(Guest post by Greg Forster)
Thinking back over these two posts on schools, citizenship and culture, I think there’s a further distinction I need to add. When I composed those posts, I didn’t explicitly distinguish two different ways in which schools can be said to contribute to the formation of national identity or moral character.
I was concerned to identify what I thought was a continuous historical dynamic, running from the foundation of the government school monopoly to the present day, in which the government monopoly is seen as a solution to America’s perennial anxieities over the formation of national identity and moral character. Because America has embraced religious freedom more fully than any other nation in history (far more fully than, say, the governments in continental Europe that preen themselves on their commitment to religious freedom while passing law after law after law governing the permissible boundaries of religious expression), and for other reasons as well, it is endemic to the American experiment that we are constantly worried about whether we will continue, over time, to share a common commitment to the shared moral values that define our civic order (don’t kill, don’t steal, etc.) and to the shared national identity that is the prerequisite of basic social cohesion. Many people are driven to embrace an aggressive use of government power, in the form of the school monopoly, in the name of various educational schemes designed to alleviate these anxieties. While many people on both sides of the ideological divide succumb to this temptation, I believe the temptation itself (as distinct from those who succumb to it) has its roots in the collectivist thinking that has historically been an ideological product of the left. And it can never work, for all the reasons that collectivism in every form can never work. And I still think all of that is right.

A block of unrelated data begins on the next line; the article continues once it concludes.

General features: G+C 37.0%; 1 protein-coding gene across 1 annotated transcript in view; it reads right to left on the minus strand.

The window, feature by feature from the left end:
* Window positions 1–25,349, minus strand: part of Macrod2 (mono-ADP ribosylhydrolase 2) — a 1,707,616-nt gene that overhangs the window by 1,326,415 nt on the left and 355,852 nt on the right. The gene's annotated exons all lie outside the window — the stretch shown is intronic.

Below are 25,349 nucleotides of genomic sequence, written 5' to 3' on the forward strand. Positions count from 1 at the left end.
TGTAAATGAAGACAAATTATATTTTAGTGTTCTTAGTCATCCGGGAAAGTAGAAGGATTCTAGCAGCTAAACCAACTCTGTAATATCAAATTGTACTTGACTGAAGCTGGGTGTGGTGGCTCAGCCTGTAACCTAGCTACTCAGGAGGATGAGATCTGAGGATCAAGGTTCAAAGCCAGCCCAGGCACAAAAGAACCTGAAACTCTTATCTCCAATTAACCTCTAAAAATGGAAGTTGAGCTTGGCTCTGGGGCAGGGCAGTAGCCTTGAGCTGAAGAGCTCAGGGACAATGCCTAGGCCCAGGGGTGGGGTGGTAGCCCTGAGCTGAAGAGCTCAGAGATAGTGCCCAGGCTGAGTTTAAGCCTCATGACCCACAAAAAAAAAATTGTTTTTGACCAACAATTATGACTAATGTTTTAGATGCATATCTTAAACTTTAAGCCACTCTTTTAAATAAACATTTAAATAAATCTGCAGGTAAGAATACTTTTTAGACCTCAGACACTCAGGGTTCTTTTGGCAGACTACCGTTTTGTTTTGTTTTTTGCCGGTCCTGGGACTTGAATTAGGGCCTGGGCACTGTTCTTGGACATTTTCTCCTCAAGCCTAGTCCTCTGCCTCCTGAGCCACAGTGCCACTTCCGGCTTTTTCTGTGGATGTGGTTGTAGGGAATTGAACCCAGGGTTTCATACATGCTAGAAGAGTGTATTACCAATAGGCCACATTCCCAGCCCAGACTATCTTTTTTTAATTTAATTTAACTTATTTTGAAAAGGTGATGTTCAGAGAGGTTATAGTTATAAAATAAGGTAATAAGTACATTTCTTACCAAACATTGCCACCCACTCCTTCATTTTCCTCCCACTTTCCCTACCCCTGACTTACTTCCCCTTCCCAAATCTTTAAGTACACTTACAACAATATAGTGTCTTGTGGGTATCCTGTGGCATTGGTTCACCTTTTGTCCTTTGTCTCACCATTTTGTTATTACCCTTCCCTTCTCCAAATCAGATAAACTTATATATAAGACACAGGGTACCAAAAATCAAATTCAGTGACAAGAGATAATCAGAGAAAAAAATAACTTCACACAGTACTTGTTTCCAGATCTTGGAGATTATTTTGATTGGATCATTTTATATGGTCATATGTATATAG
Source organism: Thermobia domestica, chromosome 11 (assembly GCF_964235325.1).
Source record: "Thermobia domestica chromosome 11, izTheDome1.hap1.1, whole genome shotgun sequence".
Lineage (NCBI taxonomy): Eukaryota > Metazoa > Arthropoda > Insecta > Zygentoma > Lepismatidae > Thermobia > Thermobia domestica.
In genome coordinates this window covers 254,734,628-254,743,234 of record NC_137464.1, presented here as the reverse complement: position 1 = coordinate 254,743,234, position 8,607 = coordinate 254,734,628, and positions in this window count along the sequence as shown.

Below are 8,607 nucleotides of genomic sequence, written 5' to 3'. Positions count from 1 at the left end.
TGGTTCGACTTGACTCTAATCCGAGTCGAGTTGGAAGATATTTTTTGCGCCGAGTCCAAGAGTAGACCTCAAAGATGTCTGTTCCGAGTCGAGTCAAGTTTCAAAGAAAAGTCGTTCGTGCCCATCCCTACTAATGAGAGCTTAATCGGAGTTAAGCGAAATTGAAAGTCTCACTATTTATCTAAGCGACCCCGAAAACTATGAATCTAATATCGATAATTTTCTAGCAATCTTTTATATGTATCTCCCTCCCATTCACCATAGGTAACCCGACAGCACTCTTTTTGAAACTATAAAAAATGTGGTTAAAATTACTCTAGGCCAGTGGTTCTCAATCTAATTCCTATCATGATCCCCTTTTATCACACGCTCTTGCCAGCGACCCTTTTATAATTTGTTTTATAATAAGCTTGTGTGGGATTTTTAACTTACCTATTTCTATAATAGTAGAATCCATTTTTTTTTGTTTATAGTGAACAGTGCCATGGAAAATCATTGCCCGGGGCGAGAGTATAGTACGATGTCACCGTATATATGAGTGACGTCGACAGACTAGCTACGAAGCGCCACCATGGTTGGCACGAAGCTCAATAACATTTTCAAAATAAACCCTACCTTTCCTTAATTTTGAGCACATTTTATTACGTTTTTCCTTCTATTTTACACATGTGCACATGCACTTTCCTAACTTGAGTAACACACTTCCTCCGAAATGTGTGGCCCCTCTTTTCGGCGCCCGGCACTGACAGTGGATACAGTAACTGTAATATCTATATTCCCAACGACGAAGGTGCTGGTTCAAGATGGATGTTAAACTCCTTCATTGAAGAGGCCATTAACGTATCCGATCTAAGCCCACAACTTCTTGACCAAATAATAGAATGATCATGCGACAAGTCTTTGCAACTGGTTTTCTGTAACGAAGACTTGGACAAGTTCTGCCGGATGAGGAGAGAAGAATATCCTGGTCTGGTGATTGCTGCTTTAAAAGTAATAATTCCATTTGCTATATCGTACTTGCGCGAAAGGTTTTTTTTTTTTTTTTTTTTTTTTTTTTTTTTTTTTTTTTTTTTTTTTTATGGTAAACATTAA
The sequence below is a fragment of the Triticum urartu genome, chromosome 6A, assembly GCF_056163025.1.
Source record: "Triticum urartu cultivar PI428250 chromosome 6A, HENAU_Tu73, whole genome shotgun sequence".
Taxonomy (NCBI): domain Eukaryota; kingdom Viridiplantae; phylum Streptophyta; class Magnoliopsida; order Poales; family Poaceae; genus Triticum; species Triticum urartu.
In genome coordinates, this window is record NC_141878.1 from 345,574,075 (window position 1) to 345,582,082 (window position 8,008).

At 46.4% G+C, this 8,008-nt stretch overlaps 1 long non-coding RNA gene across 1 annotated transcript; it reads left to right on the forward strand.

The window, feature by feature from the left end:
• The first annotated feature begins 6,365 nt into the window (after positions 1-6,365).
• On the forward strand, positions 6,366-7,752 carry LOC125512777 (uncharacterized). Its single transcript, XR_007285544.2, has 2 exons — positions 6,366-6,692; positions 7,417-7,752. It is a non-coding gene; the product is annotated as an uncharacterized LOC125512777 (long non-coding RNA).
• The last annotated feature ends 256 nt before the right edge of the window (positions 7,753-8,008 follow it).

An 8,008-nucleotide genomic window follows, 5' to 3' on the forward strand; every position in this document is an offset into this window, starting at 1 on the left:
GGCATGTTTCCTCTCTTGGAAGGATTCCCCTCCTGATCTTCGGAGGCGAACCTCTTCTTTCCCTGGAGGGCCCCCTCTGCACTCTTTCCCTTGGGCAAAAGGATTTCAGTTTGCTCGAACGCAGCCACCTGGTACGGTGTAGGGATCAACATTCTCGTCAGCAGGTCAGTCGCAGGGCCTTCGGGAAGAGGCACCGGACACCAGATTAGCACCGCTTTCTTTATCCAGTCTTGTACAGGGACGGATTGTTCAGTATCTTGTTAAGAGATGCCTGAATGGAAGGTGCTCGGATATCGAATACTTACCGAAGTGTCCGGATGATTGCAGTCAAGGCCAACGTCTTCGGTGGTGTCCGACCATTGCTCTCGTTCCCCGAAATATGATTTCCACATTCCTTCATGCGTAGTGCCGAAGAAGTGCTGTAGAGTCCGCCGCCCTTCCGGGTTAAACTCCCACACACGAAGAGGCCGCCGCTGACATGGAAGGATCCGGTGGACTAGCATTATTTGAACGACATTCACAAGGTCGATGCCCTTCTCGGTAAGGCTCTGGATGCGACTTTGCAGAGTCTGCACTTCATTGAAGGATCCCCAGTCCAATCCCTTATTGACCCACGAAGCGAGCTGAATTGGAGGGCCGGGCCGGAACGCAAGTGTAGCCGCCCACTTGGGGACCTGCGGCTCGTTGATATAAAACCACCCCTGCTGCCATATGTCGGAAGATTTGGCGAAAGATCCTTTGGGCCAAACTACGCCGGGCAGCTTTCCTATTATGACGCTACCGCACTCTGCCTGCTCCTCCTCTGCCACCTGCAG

But I didn’t sufficiently distinguish between this dynamic and what one might call the “natural” role of schools in nurturing the formation of national identity and moral character in children. It was never my intention to deny that schools can, and should, nurture the formation of these attributes. What I deny is that the exercise of government power, in the form of a school monopoly or in any other way, contributes to such formation. Quite the opposite is the case, as the evidence shows – the more government gets out of the way, the better a job schools do at nurturing the formation of national identity and moral character.
To reiterate the wisdom of Silent Cal:
Governments do not make ideals, but ideals make governments. This is both historically and logically true. Of course the government can help to sustain ideals and can create institutions through which they can be the better observed, but their source by their very nature is in the people. The people have to bear their own responsibilities. There is no method by which that burden can be shifted to the government. It is not the enactment, but the observance of laws, that creates the character of a nation.
It is not the role of schools, but the role of government, that is the problem. What this ultimately boils down to is an insistence that schooling is a natural, and therefore prepolitical, phenomenon, not a creature of the state – and that the formation of national identity and moral character are included in the prepolitical nature of schooling. It may sound paradoxical to say that the formation of national identity is prepolitical, but it shouldn’t; indeed, the assertion that national identity precedes politics rather than following from it is basic to all liberty.